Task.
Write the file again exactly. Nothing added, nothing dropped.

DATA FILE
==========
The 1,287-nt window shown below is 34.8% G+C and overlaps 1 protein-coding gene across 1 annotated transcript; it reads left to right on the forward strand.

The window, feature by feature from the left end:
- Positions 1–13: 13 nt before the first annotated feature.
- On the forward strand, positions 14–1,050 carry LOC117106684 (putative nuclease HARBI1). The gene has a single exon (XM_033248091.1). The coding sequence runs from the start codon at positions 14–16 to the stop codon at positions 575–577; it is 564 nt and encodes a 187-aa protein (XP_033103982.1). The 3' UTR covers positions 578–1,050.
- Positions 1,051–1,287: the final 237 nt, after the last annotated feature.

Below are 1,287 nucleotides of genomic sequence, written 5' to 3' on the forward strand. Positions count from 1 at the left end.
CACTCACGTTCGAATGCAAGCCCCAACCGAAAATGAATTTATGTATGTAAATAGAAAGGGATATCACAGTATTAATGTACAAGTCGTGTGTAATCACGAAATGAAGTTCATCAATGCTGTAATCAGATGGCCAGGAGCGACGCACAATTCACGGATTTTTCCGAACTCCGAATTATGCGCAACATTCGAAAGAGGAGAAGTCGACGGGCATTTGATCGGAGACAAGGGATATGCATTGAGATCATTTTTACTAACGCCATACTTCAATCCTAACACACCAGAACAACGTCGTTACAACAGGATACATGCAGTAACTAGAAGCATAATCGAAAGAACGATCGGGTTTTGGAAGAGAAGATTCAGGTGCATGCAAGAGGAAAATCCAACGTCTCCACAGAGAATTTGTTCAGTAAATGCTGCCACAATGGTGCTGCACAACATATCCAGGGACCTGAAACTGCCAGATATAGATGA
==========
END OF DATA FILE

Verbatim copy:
The 1,287-nt window shown below is 34.8% G+C and overlaps 1 protein-coding gene across 1 annotated transcript; it reads left to right on the forward strand.

The window, feature by feature from the left end:
- Positions 1–13: 13 nt before the first annotated feature.
- On the forward strand, positions 14–1,050 carry LOC117106684 (putative nuclease HARBI1). The gene has a single exon (XM_033248091.1). The coding sequence runs from the start codon at positions 14–16 to the stop codon at positions 575–577; it is 564 nt and encodes a 187-aa protein (XP_033103982.1). The 3' UTR covers positions 578–1,050.
- Positions 1,051–1,287: the final 237 nt, after the last annotated feature.

Below are 1,287 nucleotides of genomic sequence, written 5' to 3' on the forward strand. Positions count from 1 at the left end.
CACTCACGTTCGAATGCAAGCCCCAACCGAAAATGAATTTATGTATGTAAATAGAAAGGGATATCACAGTATTAATGTACAAGTCGTGTGTAATCACGAAATGAAGTTCATCAATGCTGTAATCAGATGGCCAGGAGCGACGCACAATTCACGGATTTTTCCGAACTCCGAATTATGCGCAACATTCGAAAGAGGAGAAGTCGACGGGCATTTGATCGGAGACAAGGGATATGCATTGAGATCATTTTTACTAACGCCATACTTCAATCCTAACACACCAGAACAACGTCGTTACAACAGGATACATGCAGTAACTAGAAGCATAATCGAAAGAACGATCGGGTTTTGGAAGAGAAGATTCAGGTGCATGCAAGAGGAAAATCCAACGTCTCCACAGAGAATTTGTTCAGTAAATGCTGCCACAATGGTGCTGCACAACATATCCAGGGACCTGAAACTGCCAGATATAGATGA